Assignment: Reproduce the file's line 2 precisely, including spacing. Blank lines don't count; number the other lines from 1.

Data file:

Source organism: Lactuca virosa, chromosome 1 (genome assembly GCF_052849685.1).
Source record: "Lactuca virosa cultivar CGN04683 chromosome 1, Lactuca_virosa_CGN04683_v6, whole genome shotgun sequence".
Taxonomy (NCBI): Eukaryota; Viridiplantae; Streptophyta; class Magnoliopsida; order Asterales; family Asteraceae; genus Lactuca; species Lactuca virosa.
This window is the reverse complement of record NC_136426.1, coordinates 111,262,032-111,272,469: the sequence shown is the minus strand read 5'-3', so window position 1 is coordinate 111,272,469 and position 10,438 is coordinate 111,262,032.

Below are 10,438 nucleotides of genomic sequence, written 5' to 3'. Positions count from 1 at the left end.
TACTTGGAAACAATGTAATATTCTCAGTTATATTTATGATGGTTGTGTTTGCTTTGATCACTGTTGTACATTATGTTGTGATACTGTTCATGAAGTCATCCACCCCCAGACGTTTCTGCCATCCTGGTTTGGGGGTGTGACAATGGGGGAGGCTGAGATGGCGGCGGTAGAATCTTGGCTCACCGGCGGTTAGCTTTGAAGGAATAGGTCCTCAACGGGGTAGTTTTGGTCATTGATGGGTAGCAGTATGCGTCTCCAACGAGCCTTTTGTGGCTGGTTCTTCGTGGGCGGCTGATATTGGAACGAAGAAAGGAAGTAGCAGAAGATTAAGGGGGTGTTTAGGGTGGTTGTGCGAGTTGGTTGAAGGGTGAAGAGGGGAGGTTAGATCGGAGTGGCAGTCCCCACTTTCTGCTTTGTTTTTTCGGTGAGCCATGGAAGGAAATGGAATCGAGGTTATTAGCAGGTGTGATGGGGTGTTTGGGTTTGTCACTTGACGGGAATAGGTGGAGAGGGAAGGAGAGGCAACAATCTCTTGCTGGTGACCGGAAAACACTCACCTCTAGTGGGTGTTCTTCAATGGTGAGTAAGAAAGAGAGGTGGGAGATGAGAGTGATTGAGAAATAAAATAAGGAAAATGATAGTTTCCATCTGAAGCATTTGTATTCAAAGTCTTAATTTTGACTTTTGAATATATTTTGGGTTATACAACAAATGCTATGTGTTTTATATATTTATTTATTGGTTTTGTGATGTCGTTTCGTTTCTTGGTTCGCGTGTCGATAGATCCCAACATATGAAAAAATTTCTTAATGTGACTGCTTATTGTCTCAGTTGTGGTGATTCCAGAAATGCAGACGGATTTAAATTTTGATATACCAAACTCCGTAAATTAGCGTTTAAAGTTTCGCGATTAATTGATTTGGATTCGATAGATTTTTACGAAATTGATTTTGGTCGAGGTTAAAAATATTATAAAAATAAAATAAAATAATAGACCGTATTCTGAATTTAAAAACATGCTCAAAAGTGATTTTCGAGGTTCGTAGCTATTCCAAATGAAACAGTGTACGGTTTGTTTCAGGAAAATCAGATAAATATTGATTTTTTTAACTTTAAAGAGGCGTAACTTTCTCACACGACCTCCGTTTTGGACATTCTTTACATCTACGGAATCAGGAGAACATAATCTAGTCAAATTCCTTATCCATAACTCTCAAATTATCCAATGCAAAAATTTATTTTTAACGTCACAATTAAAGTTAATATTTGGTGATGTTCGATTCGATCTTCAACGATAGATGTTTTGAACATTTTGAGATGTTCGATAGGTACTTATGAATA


Source record: "Lactuca virosa cultivar CGN04683 chromosome 1, Lactuca_virosa_CGN04683_v6, whole genome shotgun sequence".